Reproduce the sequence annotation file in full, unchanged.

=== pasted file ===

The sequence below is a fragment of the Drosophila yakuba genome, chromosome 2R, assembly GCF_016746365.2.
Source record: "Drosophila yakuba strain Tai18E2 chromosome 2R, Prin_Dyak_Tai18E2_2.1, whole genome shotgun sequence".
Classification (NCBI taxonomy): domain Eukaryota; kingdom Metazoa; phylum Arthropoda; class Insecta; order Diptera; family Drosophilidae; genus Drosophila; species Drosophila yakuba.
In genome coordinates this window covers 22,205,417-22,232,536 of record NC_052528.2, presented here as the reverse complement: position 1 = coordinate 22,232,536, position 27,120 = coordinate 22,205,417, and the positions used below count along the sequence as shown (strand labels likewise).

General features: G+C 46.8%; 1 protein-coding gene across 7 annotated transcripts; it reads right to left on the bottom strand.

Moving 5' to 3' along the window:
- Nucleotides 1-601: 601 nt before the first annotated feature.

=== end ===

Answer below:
The sequence below is a fragment of the Drosophila yakuba genome, chromosome 2R, assembly GCF_016746365.2.
Source record: "Drosophila yakuba strain Tai18E2 chromosome 2R, Prin_Dyak_Tai18E2_2.1, whole genome shotgun sequence".
Classification (NCBI taxonomy): domain Eukaryota; kingdom Metazoa; phylum Arthropoda; class Insecta; order Diptera; family Drosophilidae; genus Drosophila; species Drosophila yakuba.
In genome coordinates this window covers 22,205,417-22,232,536 of record NC_052528.2, presented here as the reverse complement: position 1 = coordinate 22,232,536, position 27,120 = coordinate 22,205,417, and the positions used below count along the sequence as shown (strand labels likewise).

General features: G+C 46.8%; 1 protein-coding gene across 7 annotated transcripts; it reads right to left on the bottom strand.

Moving 5' to 3' along the window:
- Nucleotides 1-601: 601 nt before the first annotated feature.